We also notice on referring to the same authority that all the most marked verifications are of symptoms produced by the provings of the 30th of Lachesis. Does this indicate that Naja must be proven in the potencies to develop its most efficient powers? Naja has been found of very decided use in affections of the heart, especially weak heart (Nux vomica, tired feeling); diphtheria, where there is impending heart failure or paralysis. Dyspna and prostration from weak heart, sympathetic cough in organic diseases with weak heart action. (Dry cough, sympathetic in heart affections, Spongia.) Palpitation and bad feeling in heart, < walking. In these troubles, as well as in chronic weakness of heart, there is no doubt of the value of Naja. Constantly dwells on suicide like Aurum. But further than this I do not know of very many marked successes from its use. Nevertheless, I feel convinced that with further proving and investigation, along the same line as Lachesis, it may rival if not outshine it.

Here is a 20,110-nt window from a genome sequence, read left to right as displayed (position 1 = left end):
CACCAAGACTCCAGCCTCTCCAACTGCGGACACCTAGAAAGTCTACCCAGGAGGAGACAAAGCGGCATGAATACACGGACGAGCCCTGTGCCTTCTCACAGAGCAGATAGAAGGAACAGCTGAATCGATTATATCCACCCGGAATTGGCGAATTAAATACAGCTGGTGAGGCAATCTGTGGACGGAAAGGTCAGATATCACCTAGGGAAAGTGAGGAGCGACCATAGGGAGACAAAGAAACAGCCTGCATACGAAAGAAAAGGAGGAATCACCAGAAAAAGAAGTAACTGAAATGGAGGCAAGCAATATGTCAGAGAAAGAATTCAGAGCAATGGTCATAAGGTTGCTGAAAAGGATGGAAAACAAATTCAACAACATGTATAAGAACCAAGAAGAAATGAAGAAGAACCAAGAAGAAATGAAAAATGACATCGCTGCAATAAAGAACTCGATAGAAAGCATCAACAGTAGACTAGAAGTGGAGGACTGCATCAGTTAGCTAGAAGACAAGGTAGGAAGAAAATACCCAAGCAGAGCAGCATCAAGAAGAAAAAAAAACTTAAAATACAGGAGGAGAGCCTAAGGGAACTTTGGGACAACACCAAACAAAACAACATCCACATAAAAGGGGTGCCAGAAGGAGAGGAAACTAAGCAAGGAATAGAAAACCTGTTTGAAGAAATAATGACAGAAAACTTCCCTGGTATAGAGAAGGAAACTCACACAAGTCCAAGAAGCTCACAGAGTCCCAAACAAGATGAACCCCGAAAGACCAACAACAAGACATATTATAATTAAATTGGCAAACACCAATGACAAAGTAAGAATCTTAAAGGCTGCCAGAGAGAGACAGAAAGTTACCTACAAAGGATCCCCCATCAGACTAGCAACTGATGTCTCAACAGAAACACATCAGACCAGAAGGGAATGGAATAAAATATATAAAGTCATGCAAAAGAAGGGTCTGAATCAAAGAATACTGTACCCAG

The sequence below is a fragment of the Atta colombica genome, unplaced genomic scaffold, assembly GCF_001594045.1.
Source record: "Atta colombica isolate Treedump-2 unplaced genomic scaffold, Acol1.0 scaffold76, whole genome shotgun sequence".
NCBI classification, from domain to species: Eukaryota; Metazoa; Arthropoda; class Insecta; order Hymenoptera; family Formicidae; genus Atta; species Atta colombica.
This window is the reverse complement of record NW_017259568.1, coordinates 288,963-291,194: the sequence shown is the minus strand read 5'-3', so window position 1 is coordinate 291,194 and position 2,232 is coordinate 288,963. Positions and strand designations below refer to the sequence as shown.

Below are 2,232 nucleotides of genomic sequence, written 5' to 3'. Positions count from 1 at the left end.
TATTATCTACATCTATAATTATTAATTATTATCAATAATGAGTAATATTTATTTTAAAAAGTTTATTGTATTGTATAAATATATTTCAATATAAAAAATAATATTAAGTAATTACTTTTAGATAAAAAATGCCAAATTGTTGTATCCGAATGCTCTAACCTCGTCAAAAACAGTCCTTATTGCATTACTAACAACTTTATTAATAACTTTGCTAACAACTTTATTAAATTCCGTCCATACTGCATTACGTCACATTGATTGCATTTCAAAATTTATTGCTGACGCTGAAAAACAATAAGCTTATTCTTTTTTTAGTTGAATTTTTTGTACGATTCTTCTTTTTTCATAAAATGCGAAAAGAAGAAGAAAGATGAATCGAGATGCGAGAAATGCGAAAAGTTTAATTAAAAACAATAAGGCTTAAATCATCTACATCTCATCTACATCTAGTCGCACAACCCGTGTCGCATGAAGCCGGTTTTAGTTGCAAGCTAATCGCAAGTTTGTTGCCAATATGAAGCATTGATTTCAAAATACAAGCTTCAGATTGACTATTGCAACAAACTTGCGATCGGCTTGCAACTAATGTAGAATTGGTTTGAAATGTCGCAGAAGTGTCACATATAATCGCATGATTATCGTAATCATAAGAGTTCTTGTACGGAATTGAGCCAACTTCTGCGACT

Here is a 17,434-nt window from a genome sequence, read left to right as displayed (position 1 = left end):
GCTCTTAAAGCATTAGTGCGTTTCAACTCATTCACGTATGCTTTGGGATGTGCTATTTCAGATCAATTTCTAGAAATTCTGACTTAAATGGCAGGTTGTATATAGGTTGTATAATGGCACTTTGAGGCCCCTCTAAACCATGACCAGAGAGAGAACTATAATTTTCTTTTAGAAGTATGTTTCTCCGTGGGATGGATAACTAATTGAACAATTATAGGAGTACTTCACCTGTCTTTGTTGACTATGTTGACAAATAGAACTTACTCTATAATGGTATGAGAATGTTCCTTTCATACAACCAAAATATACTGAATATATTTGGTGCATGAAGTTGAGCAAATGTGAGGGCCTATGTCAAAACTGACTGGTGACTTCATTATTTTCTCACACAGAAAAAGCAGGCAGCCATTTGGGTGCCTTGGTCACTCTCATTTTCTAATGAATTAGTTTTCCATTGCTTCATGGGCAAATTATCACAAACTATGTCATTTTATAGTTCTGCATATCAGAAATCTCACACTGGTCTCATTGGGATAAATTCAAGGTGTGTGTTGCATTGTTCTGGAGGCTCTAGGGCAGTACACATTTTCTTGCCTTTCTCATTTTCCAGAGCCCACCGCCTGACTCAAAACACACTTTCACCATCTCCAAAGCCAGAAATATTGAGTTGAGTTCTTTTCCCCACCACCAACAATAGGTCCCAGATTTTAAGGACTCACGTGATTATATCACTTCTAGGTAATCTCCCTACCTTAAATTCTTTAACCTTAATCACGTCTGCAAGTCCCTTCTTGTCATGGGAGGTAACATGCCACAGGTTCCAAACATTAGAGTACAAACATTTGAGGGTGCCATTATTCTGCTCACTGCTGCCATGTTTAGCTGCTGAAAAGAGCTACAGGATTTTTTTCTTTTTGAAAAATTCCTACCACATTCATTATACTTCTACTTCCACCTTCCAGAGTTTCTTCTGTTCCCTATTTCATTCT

Here is another snake poison which, although like Naja has been proven only in the low preparations, has a better clinical record. Yet it lacks the clear-cut indications of Lachesis. It has shown enough, however, to indicate that it is a remedy of great value. It seems, so far, to have shown its greatest usefulness in diseases which result in a decomposition of the blood of such a character as to cause hæmorrhages from every outlet of the body (Acetic acid); even the sweat is bloody. This occurs in the lower fevers of hot climates, such as the bilious remittent fevers, typhoids, and that dread scourge of tropical climates, yellow fever. It is also the chief remedy in diphtheria when the profuse epistaxis occurs which marks many cases of a malignant type. In hæmorrhages of the nose in an old man of broken down constitution, where none of the remedies usually applied did the least good, Crotalus acted promptly and no doubt saved the man's life. This was a patient of my own, and, although he had frequent attacks before, he never had another after the Crotalus. As would be expected with such a remedy, there is great prostration at such bleedings. Crotalus is right-sided.